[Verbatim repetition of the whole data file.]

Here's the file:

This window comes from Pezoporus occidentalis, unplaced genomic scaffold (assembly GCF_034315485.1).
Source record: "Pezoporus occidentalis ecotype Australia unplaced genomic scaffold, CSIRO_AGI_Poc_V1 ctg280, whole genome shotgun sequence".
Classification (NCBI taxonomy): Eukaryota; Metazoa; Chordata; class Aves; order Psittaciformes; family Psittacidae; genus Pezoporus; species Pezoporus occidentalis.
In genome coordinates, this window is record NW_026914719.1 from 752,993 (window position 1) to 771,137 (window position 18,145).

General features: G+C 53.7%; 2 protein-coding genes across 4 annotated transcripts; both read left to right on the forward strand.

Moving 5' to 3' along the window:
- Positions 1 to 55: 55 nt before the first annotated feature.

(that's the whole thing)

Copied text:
This window comes from Pezoporus occidentalis, unplaced genomic scaffold (assembly GCF_034315485.1).
Source record: "Pezoporus occidentalis ecotype Australia unplaced genomic scaffold, CSIRO_AGI_Poc_V1 ctg280, whole genome shotgun sequence".
Classification (NCBI taxonomy): Eukaryota; Metazoa; Chordata; class Aves; order Psittaciformes; family Psittacidae; genus Pezoporus; species Pezoporus occidentalis.
In genome coordinates, this window is record NW_026914719.1 from 752,993 (window position 1) to 771,137 (window position 18,145).

General features: G+C 53.7%; 2 protein-coding genes across 4 annotated transcripts; both read left to right on the forward strand.

Moving 5' to 3' along the window:
- Positions 1 to 55: 55 nt before the first annotated feature.